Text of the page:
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Lord Northbourne: My Lords, before the noble Baroness sits down, does she agree that the admirable principles of equal opportunities of a general nature and the comprehensive approach which she enunciated of challenging discrimination and stereotyping wherever it is found are weakened by Amendment No. 55 which refers specifically to three particular groups which will be protected by this legislation? When a particular group is mentioned in legislation, the rights of and opportunities for all the other groups who may fall into the general class are
Baroness Blackstone: No, my Lords, I am afraid I do not agree with the noble Lord. I believe it is right to state categorically that we should not be discriminating against girls or women, ethnic minorities, disabled people or young people with a learning disability. It is perfectly appropriate to specify that because these groups have suffered from discrimination in many different areas of public life. It is right that we should make clear that we expect the LSC to work hard to ensure that that does not happen.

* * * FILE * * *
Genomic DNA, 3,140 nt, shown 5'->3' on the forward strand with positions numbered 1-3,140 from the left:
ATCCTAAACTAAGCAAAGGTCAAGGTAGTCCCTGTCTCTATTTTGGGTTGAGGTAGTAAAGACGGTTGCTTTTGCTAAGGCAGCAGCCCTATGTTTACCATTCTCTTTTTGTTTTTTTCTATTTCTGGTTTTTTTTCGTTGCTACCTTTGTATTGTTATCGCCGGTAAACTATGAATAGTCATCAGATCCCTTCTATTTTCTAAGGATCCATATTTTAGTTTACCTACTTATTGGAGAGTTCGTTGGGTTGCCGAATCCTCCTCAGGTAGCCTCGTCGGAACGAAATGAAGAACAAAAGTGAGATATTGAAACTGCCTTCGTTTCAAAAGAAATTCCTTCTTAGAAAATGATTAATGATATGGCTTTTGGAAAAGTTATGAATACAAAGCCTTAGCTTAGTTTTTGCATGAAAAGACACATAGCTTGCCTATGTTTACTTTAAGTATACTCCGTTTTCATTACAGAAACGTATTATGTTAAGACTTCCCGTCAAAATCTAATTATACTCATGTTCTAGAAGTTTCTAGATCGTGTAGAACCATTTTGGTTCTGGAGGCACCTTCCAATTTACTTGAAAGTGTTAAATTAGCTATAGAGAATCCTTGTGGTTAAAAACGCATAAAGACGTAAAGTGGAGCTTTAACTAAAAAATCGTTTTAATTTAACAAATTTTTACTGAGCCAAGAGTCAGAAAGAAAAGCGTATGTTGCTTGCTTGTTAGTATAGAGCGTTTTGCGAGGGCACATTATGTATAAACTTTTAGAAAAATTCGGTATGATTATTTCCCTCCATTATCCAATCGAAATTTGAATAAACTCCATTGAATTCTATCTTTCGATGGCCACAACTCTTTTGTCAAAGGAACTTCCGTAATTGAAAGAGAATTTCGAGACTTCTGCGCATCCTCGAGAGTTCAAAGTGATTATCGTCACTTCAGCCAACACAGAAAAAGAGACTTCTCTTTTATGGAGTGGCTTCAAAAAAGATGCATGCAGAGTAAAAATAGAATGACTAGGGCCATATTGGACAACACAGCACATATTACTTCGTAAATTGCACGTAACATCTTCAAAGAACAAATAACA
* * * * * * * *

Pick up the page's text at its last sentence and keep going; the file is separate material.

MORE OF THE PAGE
Lord Bach: My Lords, I ask the noble Baroness to give way for a moment. I am sorry to interrupt but we are on Report. Of course, the noble Baroness is entitled to ask questions to elucidate something the Minister said in her reply, but she cannot make a speech.
Baroness Warnock: My Lords, the question I wish to ask the Minister is whether, under the category of people with learning difficulties, she would include those who have emotional and behavioural difficulties and who, in the light of their past careers, might find it very difficult to be taken seriously by the council. If such people are included, then I shall be very happy to have them mentioned in a category in her amendment.
Lord Tope: My Lords, I am grateful to all noble Lords who have spoken. I begin with the noble Lord, Lord Dormand of Easington. I understand very well the point that he makes. My understanding is that this clause is about discrimination and not about teaching as such. I do not want to be drawn into a debate as to whether it is possible or desirable to teach non-religion. My understanding is that that would cover those who did not profess to have a religion, although if the wording needs to be tightened I would not be worried about that. It is the principle that I am trying to convey. I believe that on this issue the noble Lord, Lord Dormand of Easington, and I are at one.